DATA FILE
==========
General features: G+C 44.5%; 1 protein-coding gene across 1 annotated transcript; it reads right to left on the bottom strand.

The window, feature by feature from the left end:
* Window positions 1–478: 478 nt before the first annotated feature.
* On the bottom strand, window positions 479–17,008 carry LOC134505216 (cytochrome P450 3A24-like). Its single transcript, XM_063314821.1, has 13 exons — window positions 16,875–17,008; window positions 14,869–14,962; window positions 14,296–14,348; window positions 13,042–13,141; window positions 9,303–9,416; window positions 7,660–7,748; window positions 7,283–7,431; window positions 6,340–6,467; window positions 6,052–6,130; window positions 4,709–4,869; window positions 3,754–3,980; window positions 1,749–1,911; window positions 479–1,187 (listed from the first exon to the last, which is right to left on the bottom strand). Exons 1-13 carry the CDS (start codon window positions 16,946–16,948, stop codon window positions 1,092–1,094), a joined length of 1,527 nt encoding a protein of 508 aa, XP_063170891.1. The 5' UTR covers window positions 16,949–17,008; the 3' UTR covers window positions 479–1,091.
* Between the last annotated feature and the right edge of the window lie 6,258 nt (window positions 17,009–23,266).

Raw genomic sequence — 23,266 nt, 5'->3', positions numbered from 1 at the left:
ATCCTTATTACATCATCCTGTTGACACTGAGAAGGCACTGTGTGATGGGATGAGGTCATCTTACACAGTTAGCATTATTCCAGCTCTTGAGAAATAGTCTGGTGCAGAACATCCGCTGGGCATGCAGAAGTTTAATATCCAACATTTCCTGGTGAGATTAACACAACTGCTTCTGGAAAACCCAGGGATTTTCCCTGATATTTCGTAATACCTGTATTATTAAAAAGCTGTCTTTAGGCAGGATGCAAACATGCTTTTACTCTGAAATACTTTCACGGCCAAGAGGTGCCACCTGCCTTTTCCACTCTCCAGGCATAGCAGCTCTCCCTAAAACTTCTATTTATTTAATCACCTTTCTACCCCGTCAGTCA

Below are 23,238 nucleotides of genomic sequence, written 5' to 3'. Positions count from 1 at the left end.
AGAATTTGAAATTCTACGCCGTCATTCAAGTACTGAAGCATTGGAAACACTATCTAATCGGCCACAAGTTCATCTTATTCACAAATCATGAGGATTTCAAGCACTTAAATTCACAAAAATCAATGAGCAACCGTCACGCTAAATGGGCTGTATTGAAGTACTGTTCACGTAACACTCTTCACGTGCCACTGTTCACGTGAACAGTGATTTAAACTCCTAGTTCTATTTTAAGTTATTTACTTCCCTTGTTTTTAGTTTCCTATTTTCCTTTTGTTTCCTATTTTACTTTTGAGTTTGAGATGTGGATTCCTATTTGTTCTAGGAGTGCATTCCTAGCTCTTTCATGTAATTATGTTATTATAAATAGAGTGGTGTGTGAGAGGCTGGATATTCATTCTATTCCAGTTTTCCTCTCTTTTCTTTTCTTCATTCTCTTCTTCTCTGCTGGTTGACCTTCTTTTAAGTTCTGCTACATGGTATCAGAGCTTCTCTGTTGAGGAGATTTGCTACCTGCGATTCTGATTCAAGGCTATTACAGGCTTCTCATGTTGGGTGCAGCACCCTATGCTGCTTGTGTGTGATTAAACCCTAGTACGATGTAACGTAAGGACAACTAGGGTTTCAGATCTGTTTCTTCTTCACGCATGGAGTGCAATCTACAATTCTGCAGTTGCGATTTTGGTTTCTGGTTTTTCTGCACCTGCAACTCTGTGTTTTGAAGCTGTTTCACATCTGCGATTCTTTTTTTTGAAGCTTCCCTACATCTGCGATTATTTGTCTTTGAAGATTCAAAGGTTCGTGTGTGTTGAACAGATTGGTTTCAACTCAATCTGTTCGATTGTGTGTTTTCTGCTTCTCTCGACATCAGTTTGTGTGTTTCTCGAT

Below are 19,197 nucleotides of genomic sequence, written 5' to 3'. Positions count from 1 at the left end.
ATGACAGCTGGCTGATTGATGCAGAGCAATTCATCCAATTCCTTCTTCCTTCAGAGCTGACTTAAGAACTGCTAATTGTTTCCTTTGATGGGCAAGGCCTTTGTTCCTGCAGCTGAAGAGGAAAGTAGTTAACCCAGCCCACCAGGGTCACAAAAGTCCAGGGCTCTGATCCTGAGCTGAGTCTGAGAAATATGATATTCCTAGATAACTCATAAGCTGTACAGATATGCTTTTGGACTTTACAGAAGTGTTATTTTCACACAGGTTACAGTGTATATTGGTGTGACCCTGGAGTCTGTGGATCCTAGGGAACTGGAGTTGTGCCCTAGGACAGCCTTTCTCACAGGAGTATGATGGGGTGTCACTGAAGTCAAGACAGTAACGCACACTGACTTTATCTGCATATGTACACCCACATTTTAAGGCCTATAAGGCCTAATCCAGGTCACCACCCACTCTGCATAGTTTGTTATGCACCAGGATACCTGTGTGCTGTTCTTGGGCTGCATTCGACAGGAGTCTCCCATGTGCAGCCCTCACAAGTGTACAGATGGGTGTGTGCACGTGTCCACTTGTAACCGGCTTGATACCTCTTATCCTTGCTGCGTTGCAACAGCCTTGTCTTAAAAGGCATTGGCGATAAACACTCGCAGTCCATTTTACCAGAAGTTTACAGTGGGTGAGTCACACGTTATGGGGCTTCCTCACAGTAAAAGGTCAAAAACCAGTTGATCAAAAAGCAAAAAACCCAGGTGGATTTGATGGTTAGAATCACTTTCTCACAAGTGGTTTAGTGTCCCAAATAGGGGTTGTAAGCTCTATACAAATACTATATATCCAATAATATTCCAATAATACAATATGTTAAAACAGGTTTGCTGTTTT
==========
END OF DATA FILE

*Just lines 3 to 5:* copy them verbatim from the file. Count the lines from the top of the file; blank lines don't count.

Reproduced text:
* Window positions 1–478: 478 nt before the first annotated feature.
* On the bottom strand, window positions 479–17,008 carry LOC134505216 (cytochrome P450 3A24-like). Its single transcript, XM_063314821.1, has 13 exons — window positions 16,875–17,008; window positions 14,869–14,962; window positions 14,296–14,348; window positions 13,042–13,141; window positions 9,303–9,416; window positions 7,660–7,748; window positions 7,283–7,431; window positions 6,340–6,467; window positions 6,052–6,130; window positions 4,709–4,869; window positions 3,754–3,980; window positions 1,749–1,911; window positions 479–1,187 (listed from the first exon to the last, which is right to left on the bottom strand). Exons 1-13 carry the CDS (start codon window positions 16,946–16,948, stop codon window positions 1,092–1,094), a joined length of 1,527 nt encoding a protein of 508 aa, XP_063170891.1. The 5' UTR covers window positions 16,949–17,008; the 3' UTR covers window positions 479–1,091.
* Between the last annotated feature and the right edge of the window lie 6,258 nt (window positions 17,009–23,266).